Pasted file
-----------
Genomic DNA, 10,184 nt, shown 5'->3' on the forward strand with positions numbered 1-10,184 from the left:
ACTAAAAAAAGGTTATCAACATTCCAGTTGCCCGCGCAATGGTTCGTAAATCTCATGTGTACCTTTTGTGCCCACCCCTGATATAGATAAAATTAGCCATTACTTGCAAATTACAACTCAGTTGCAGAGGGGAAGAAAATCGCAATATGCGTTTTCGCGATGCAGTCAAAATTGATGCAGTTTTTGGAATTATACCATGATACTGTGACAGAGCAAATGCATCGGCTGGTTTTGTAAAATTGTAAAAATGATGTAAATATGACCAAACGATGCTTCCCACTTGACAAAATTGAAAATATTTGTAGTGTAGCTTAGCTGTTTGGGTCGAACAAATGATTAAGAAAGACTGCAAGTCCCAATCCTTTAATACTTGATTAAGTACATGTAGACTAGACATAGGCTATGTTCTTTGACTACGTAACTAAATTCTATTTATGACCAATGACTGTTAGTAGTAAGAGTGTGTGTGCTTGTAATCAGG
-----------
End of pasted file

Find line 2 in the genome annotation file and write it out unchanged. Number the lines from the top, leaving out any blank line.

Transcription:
ACTAAAAAAAGGTTATCAACATTCCAGTTGCCCGCGCAATGGTTCGTAAATCTCATGTGTACCTTTTGTGCCCACCCCTGATATAGATAAAATTAGCCATTACTTGCAAATTACAACTCAGTTGCAGAGGGGAAGAAAATCGCAATATGCGTTTTCGCGATGCAGTCAAAATTGATGCAGTTTTTGGAATTATACCATGATACTGTGACAGAGCAAATGCATCGGCTGGTTTTGTAAAATTGTAAAAATGATGTAAATATGACCAAACGATGCTTCCCACTTGACAAAATTGAAAATATTTGTAGTGTAGCTTAGCTGTTTGGGTCGAACAAATGATTAAGAAAGACTGCAAGTCCCAATCCTTTAATACTTGATTAAGTACATGTAGACTAGACATAGGCTATGTTCTTTGACTACGTAACTAAATTCTATTTATGACCAATGACTGTTAGTAGTAAGAGTGTGTGTGCTTGTAATCAGG